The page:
The Grocery Manufacturers Association, a century-old lobbying group, was on the cusp of its demise. It had lost some of its biggest, best-known member companies, was bleeding revenue and its then-chief, Pamela Bailey, was on her way out.
That was two years ago. Now, a new president and CEO, Geoff Freeman, has officially peeled off the grocery label and has embarked on a transformation of the newly christened and slimmed-down Consumer Brands Association. Even by his own estimation, he has limited time to resuscitate the struggling trade association, which represents “consumer packaged goods” and includes members such as Colgate-Palmolive and Clorox.
“There’s no doubt the finances are under pressure,” said Freeman, who left a gig atop the American Gaming Association in 2018. “We’ve got to have this place turned around within two years, it’s that simple.”
The Consumer Brands Association’s budget for this year is about $20 million, down considerably from just five years ago when it was close to $40 million. The shortfall is largely a reflection of the high-profile exits of dues-paying companies such as Nestlé, Mars, Tyson Foods, Hershey and Kraft, among others who left amid policy disputes over food labeling for genetically modified organisms, climate change and other matters. The group’s staff is down to less than 40 employees, from a previous high of more than 65.
Despite Freeman’s overtures to those departed members, none has returned. Some of the former members, including Nestlé and Mars, launched a new effort, the Sustainable Food Policy Alliance, which Mars lobbyist Brad Figel says has gone well. Figel said he wishes Consumer Brands “great success,” but his company isn’t looking to rejoin.
So, in an effort to boost revenue, Freeman reached out to newcomers. He has wooed Beam Suntory, which owns Jim Beam and Maker’s Mark bourbons, and Recess, a beverage-maker that features hemp extract among its ingredients. The accounting firm PricewaterhouseCoopers has also partnered with the association, “paying to have a degree of exclusivity” to CBA’s members, Freeman said. So has Coyote Logistics, a supply chain and freight company.
“Bringing on new members is a process. It’s a lengthier process than I wish it was,” Freeman said.
The old Grocery Manufacturers Association, in Freeman’s diagnosis of its problems, aimed to influence regulatory agencies and Congress. But that didn’t take into account a radical shift in consumer behavior.
“The consumer regulates the industry long before Washington ever gets around to it,” Freeman said during an interview in the group’s offices in Arlington, Va.
He has an oft-repeated story to illustrate what he means by that. If his wife sends him to the grocery store for ketchup, and he returns with ketchup with high-fructose corn syrup among the ingredients, he will face a question.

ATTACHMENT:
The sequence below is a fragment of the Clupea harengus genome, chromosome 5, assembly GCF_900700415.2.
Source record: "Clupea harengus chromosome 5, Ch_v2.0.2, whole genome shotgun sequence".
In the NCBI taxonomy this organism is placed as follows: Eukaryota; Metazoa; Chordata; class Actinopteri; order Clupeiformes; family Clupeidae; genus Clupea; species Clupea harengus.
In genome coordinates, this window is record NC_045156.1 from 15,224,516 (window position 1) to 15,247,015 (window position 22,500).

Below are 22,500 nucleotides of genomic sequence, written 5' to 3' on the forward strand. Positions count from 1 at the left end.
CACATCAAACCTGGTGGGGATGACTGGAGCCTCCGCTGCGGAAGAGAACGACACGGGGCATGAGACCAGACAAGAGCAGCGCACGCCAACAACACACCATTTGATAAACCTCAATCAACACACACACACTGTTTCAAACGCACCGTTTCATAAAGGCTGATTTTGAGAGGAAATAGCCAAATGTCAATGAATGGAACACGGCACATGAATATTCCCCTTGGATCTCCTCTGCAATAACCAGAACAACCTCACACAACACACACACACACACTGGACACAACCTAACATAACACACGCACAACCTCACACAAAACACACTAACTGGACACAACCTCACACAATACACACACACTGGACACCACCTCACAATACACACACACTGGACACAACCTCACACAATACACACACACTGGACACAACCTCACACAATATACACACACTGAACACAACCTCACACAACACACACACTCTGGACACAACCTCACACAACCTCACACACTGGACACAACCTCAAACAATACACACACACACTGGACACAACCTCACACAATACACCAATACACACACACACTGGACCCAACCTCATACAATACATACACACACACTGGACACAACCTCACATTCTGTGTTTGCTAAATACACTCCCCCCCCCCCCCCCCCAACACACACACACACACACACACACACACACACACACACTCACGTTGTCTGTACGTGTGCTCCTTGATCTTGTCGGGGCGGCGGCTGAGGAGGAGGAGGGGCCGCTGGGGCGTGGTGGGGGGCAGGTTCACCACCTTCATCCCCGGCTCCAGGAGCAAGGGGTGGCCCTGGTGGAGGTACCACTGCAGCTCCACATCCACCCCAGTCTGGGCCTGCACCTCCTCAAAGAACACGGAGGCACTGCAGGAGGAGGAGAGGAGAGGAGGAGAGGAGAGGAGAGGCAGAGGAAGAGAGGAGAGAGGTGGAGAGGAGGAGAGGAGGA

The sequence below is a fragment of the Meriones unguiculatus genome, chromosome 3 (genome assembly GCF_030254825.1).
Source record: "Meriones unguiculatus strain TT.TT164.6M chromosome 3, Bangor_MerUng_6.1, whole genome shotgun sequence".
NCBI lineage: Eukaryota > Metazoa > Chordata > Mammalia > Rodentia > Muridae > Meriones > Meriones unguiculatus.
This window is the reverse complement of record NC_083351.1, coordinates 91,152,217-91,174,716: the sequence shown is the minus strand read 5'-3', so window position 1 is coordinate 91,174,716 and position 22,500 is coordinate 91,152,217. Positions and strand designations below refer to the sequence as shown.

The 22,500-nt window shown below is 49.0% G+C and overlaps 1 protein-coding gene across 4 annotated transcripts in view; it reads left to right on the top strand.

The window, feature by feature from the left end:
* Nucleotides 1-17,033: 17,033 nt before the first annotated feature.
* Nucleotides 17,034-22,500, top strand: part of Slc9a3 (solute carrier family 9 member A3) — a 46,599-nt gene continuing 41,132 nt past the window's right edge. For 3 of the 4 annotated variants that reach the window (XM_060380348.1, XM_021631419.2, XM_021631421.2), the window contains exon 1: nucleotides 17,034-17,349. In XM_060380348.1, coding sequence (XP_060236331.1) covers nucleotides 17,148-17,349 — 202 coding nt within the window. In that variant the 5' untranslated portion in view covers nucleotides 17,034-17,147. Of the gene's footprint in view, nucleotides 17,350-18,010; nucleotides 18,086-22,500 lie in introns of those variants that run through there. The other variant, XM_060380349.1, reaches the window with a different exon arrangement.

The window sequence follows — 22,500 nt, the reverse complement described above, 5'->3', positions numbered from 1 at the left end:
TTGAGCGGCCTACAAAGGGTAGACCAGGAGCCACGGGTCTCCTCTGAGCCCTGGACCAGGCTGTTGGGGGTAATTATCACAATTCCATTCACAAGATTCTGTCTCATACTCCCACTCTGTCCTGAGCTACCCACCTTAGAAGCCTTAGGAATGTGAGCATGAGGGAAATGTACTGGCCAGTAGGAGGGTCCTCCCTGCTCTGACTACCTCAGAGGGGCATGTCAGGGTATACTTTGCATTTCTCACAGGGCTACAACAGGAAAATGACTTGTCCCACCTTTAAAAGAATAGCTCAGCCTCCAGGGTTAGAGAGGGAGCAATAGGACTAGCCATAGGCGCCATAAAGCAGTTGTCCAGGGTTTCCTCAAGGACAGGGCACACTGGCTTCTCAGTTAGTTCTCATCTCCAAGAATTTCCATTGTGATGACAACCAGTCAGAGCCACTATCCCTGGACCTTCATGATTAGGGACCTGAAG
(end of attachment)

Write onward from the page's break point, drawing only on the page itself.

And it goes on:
“She’s going to say to me, ‘Why did you get that?’” he said. “And I’m going to say, ‘Why didn’t I get that?’ … There’s no government warning on high-fructose corn syrup. But she read a blog from her cousin’s uncle’s brother-in-law that said we shouldn’t have high-fructose corn syrup, and there you go, it’s done.”
The old GMA’s approach, he added, was something along the line of “you’ll eat high-fructose corn syrup, and you’ll like it,” when many of the member companies were heading in a different direction.
“That power of the consumer is what is regulating the industry today and forcing the industry to try to skate to where the consumer is going,” Freeman said.
Advocacy, though not just federal lobbying, is a top priority of the group, according to Freeman. Some of the policy issues include setting standards for recycling and packaging as well as transportation matters.
Jeffrey Harmening, CEO of General Mills, who chairs the Consumer Brands board, said Freeman and his team, which includes executive vice president of public affairs Bryan Zumwalt, are taking the group in the right direction.
“They’ve really re-centered us on the consumer,” Harmening said. “It sounds like a small thing, but in today’s environment, the consumer has a lot of sway.”
The group is making inroads on Capitol Hill, too, he added.
“We’re getting interest from a lot of members of Congress, in the House and Senate, for the agenda we have,” Harmening said. “It’s clear to me we’re making progress.”
Freeman said he sees a niche for his group between the big business organizations, such as the U.S. Chamber of Commerce, and the sector-specific trade groups, such as the American Beverage Association.
“Advocacy has to be the bedrock of the organization,” he said. “As we rebuild this, we have to become the greatest advocates for the industry, a powerhouse in advocating for the industry. So we have doubled down.”
The group disclosed spending almost $2.3 million on federal lobbying, up from 2018 when it spent just shy of $2 million but down from its high points of $14.3 million in 2013 and $8.5 million in 2015. Freeman said not all of what he considers advocacy, including public relations and economic data research, counts as federal lobbying for the purposes of public disclosures.
The group’s members — including Del Monte Foods, PepsiCo and Coca-Cola Co., Conagra Brands and Sunny Delight Beverages Co., among others — have common issues: packaging, recycling, labeling, transportation and logistics.
“Whether they’re selling peanut butter, cereal, detergent or some other form of household product, they tend to look at the industry the same way,” Freeman said. “The commonalities between Procter & Gamble and Coca-Cola, between General Mills and Clorox, are far greater than we ever acknowledged as an association.”
Recycling standards and rules vary city by city, so the Consumer Brands group is pushing for national standards, for example, aiming for offense instead of defense, Freeman said.
“We have a lot of work to do,” he added.